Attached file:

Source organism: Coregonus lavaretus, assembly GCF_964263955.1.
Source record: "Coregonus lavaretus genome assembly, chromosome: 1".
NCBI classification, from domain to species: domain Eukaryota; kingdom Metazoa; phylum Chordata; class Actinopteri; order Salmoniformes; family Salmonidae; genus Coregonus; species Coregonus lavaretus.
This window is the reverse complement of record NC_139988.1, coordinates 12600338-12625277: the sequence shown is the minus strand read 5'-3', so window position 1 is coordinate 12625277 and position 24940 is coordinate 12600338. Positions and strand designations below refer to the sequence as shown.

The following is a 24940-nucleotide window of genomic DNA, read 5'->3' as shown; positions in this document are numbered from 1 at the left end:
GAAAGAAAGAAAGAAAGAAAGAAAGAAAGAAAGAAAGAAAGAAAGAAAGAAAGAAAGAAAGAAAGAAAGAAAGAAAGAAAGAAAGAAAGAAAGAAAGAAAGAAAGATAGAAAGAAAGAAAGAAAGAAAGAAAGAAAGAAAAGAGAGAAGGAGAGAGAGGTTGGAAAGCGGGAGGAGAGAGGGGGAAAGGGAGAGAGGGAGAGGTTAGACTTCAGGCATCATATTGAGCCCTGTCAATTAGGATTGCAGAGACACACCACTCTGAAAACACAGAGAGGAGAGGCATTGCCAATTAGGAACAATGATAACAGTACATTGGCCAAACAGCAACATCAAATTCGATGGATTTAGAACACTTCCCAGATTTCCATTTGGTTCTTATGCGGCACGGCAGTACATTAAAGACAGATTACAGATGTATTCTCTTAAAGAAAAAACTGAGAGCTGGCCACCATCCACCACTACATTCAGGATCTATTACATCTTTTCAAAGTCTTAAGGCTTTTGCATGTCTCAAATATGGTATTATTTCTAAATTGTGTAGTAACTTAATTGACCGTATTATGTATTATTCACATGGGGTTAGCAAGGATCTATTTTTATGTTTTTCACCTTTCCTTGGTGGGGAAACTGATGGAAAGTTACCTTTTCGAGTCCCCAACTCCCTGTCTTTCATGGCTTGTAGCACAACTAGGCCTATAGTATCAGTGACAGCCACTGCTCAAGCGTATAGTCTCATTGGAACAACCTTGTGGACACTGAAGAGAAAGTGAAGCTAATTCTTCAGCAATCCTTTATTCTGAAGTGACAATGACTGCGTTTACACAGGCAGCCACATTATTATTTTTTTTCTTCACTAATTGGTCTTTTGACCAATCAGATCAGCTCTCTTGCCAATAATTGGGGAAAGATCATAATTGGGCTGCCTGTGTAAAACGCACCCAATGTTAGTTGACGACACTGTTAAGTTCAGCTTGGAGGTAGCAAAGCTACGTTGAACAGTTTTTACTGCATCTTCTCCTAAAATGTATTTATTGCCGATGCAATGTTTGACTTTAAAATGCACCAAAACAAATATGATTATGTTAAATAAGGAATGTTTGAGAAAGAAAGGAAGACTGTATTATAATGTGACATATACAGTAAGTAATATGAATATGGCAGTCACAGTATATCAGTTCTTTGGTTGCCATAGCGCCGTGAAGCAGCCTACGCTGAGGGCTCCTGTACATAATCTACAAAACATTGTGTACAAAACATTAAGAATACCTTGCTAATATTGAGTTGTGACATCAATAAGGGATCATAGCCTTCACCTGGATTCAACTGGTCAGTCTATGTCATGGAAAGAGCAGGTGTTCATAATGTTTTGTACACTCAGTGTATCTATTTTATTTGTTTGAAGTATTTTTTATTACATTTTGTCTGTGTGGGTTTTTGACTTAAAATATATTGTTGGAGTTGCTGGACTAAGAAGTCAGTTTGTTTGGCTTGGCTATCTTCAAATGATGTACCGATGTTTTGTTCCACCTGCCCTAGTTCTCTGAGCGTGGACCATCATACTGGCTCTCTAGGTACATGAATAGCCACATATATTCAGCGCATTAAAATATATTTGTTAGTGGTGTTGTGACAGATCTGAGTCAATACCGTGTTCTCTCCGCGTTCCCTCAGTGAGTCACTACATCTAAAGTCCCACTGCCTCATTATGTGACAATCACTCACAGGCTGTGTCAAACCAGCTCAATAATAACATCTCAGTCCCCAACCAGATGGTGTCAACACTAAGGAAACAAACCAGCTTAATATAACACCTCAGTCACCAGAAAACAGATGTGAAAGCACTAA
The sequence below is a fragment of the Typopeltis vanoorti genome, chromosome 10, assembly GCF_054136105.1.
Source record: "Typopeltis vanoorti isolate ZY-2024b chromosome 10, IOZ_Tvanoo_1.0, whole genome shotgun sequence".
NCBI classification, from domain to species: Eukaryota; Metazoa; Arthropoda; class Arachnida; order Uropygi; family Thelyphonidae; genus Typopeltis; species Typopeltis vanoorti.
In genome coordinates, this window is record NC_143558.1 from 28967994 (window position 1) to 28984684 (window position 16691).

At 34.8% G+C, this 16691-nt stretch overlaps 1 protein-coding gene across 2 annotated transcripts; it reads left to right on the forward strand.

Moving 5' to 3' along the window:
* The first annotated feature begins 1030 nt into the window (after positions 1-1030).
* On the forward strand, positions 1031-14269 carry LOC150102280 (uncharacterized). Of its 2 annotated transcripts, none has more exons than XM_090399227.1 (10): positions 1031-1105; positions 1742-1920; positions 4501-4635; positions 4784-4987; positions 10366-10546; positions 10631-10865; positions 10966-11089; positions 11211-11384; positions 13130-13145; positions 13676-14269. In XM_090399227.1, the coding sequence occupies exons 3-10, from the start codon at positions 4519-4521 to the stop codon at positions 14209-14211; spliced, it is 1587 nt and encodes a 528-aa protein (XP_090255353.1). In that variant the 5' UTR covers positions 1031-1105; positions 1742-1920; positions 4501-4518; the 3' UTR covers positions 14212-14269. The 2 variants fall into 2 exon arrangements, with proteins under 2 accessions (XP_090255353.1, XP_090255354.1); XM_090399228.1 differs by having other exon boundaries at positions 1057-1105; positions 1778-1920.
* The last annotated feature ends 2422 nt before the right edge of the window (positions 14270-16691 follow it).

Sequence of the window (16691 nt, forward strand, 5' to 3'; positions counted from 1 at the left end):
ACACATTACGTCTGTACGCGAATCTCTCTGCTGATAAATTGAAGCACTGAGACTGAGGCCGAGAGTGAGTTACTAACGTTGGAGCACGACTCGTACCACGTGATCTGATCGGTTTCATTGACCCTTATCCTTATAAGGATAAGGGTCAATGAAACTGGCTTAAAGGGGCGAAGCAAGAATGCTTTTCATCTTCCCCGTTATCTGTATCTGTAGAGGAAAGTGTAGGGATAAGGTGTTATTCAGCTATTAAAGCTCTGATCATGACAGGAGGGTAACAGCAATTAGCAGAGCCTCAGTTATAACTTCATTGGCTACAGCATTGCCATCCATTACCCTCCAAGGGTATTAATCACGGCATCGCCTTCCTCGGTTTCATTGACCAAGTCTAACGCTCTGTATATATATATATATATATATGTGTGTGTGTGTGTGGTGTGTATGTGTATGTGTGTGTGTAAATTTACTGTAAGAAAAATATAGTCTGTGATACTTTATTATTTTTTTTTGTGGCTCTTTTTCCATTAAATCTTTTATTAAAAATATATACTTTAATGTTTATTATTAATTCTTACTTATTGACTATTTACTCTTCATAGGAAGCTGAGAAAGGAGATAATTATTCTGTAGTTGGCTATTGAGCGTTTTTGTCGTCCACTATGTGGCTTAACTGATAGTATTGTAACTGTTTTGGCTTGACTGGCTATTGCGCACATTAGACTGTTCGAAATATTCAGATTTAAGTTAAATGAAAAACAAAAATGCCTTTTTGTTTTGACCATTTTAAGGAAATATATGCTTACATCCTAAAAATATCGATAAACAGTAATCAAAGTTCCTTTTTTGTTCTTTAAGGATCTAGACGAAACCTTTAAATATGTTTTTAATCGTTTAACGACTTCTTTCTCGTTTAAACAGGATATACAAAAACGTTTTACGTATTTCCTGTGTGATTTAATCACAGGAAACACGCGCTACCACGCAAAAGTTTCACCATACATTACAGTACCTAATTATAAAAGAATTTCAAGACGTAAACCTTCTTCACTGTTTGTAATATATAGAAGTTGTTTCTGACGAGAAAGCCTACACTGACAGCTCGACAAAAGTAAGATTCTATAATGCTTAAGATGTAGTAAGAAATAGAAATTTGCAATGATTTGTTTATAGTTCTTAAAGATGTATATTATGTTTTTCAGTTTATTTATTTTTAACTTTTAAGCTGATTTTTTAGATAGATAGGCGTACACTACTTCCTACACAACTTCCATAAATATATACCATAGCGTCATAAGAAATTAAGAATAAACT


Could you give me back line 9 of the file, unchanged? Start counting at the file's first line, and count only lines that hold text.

NCBI classification, from domain to species: Eukaryota; Metazoa; Arthropoda; class Arachnida; order Uropygi; family Thelyphonidae; genus Typopeltis; species Typopeltis vanoorti.